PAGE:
The government has only itself to blame if it does not like these rules. It ought not to be breaking its promise. It ought to be in this case, unlike so many others, keeping its word to these people, following the process, letting people apply if they wish, and letting the process decide whether or not they qualify under the rules that the Prime Minister signed on to.
- MPlibWed 3:25 pm | Ontario, St. Paul's
Mr. Speaker, I am very pleased to speak this evening in favour of my colleague's motion, which seeks to clarify the ongoing confusion regarding the registration process for members of the recently created Qalipu Mi’kmaq First Nation Band in Newfoundland.
We must remember that these criteria are the culmination of a process that has extended back, through various phases, for decades. The most recent phase began in 2002, when the previous Liberal government initiated renewed, good faith negotiations with the Federation of Newfoundland Indians to redress the historic exclusion of status for Newfoundland's Mi'kmaq people.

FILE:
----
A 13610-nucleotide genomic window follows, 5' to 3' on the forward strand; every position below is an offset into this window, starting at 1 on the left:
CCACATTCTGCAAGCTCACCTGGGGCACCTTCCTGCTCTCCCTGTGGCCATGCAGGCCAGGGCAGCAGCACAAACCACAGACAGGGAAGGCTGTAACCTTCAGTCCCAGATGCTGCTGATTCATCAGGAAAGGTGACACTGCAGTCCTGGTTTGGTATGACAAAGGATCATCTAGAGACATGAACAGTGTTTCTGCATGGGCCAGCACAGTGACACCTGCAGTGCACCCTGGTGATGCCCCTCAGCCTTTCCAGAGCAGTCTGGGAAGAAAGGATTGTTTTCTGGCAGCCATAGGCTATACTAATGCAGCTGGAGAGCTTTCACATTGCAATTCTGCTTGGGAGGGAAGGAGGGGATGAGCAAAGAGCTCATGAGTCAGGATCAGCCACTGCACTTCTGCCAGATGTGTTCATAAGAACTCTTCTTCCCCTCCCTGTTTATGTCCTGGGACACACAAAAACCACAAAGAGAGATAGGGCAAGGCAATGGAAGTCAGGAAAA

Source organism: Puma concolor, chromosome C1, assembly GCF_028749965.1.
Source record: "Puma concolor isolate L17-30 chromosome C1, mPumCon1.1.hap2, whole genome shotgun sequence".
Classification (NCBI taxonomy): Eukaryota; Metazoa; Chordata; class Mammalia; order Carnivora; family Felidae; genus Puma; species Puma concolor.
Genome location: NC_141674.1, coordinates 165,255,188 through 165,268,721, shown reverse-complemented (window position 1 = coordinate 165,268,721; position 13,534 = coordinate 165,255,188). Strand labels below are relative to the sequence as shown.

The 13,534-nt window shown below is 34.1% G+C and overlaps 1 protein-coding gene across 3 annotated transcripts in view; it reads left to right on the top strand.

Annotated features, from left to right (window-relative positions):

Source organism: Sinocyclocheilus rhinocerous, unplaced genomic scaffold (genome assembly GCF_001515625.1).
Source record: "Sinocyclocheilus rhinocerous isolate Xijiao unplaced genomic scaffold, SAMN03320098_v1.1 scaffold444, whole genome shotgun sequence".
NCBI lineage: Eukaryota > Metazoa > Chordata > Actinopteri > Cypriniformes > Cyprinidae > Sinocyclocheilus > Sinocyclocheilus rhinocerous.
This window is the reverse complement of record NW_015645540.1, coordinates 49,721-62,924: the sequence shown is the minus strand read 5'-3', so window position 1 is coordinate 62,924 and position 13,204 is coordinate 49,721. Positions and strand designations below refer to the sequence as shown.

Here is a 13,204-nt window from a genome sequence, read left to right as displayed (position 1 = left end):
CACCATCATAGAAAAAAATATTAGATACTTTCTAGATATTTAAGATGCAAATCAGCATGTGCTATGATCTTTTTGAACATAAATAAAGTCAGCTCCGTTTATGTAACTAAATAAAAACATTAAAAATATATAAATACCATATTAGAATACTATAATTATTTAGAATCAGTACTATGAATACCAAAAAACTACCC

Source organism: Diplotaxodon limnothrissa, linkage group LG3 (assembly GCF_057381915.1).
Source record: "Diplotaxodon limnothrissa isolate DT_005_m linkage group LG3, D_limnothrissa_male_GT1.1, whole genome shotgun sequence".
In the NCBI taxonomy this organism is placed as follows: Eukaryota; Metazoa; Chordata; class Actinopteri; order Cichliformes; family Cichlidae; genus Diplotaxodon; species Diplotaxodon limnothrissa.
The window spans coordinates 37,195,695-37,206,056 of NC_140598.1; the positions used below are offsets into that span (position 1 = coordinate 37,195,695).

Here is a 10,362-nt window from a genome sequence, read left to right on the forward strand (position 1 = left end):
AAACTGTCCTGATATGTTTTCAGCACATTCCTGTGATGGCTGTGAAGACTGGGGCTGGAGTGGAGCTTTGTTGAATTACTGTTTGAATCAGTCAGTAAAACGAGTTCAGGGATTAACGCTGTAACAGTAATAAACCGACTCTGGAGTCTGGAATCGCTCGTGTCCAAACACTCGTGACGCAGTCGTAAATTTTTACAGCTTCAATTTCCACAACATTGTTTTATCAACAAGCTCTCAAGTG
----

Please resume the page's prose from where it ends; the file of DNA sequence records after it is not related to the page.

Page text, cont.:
The talks focused on the recognition of the Mi'kmaq people in Newfoundland under the Indian Act. After constructive discussions, an agreement in principle was signed in 2007.
We cannot lose sight of what these negotiations were attempting to redress. Generations of prejudice and marginalization induced many to hide their indigenous heritage, and as a result, whole family histories have been buried.
Exclusion from status under the Indian Act not only denied Newfoundland's Mi'kmaq people access to supports available to other first nations but robbed them of recognition of their identity and cultural heritage.
The ongoing process is an attempt to reverse centuries of damage, but the current government's mismanagement has left many Qalipu feeling victimized yet again.